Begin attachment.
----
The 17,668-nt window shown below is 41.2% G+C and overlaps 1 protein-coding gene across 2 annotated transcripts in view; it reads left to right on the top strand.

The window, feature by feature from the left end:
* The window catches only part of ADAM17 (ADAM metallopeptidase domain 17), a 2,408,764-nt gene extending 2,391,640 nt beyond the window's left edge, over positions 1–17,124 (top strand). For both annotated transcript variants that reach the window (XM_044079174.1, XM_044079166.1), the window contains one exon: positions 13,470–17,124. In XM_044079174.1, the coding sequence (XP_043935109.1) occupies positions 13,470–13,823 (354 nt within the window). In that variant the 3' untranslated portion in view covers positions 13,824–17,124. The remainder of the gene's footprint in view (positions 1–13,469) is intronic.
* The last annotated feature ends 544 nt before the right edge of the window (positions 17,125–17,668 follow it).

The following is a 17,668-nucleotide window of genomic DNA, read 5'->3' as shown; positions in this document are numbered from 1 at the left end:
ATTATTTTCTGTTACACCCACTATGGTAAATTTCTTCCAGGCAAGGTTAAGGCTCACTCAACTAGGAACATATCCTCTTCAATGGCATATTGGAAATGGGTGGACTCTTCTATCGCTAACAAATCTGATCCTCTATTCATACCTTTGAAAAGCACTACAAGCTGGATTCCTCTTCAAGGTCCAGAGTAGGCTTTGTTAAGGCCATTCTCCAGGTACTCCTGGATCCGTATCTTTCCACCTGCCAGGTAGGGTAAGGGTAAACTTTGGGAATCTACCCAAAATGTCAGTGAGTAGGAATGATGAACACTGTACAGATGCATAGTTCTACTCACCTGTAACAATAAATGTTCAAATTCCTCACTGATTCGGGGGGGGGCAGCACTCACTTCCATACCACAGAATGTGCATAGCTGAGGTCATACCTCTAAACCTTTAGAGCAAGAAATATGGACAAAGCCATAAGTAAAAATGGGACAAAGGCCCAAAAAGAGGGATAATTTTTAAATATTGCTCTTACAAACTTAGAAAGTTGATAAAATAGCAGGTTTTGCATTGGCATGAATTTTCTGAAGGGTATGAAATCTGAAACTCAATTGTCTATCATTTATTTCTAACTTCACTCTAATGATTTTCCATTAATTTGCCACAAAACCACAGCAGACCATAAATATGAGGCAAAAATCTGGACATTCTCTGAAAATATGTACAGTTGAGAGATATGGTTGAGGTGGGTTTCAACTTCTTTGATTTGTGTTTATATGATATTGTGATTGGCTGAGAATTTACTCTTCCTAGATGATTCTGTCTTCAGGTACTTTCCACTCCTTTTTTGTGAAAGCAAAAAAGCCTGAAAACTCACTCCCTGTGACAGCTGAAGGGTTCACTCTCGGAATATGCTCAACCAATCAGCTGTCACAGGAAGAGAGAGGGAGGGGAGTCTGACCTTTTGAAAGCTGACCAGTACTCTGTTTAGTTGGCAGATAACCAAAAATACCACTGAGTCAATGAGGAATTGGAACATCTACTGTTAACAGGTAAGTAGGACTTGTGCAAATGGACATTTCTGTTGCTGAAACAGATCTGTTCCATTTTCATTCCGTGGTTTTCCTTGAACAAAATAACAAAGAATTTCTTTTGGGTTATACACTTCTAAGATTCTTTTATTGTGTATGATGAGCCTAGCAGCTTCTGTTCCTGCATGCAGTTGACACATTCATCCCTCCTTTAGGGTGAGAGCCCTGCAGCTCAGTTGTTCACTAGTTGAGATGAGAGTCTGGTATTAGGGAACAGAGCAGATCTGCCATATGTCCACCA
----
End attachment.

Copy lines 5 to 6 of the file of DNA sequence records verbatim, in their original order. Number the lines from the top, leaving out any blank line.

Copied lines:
The following is a 17,668-nucleotide window of genomic DNA, read 5'->3' as shown; positions in this document are numbered from 1 at the left end:
ATTATTTTCTGTTACACCCACTATGGTAAATTTCTTCCAGGCAAGGTTAAGGCTCACTCAACTAGGAACATATCCTCTTCAATGGCATATTGGAAATGGGTGGACTCTTCTATCGCTAACAAATCTGATCCTCTATTCATACCTTTGAAAAGCACTACAAGCTGGATTCCTCTTCAAGGTCCAGAGTAGGCTTTGTTAAGGCCATTCTCCAGGTACTCCTGGATCCGTATCTTTCCACCTGCCAGGTAGGGTAAGGGTAAACTTTGGGAATCTACCCAAAATGTCAGTGAGTAGGAATGATGAACACTGTACAGATGCATAGTTCTACTCACCTGTAACAATAAATGTTCAAATTCCTCACTGATTCGGGGGGGGGCAGCACTCACTTCCATACCACAGAATGTGCATAGCTGAGGTCATACCTCTAAACCTTTAGAGCAAGAAATATGGACAAAGCCATAAGTAAAAATGGGACAAAGGCCCAAAAAGAGGGATAATTTTTAAATATTGCTCTTACAAACTTAGAAAGTTGATAAAATAGCAGGTTTTGCATTGGCATGAATTTTCTGAAGGGTATGAAATCTGAAACTCAATTGTCTATCATTTATTTCTAACTTCACTCTAATGATTTTCCATTAATTTGCCACAAAACCACAGCAGACCATAAATATGAGGCAAAAATCTGGACATTCTCTGAAAATATGTACAGTTGAGAGATATGGTTGAGGTGGGTTTCAACTTCTTTGATTTGTGTTTATATGATATTGTGATTGGCTGAGAATTTACTCTTCCTAGATGATTCTGTCTTCAGGTACTTTCCACTCCTTTTTTGTGAAAGCAAAAAAGCCTGAAAACTCACTCCCTGTGACAGCTGAAGGGTTCACTCTCGGAATATGCTCAACCAATCAGCTGTCACAGGAAGAGAGAGGGAGGGGAGTCTGACCTTTTGAAAGCTGACCAGTACTCTGTTTAGTTGGCAGATAACCAAAAATACCACTGAGTCAATGAGGAATTGGAACATCTACTGTTAACAGGTAAGTAGGACTTGTGCAAATGGACATTTCTGTTGCTGAAACAGATCTGTTCCATTTTCATTCCGTGGTTTTCCTTGAACAAAATAACAAAGAATTTCTTTTGGGTTATACACTTCTAAGATTCTTTTATTGTGTATGATGAGCCTAGCAGCTTCTGTTCCTGCATGCAGTTGACACATTCATCCCTCCTTTAGGGTGAGAGCCCTGCAGCTCAGTTGTTCACTAGTTGAGATGAGAGTCTGGTATTAGGGAACAGAGCAGATCTGCCATATGTCCACCA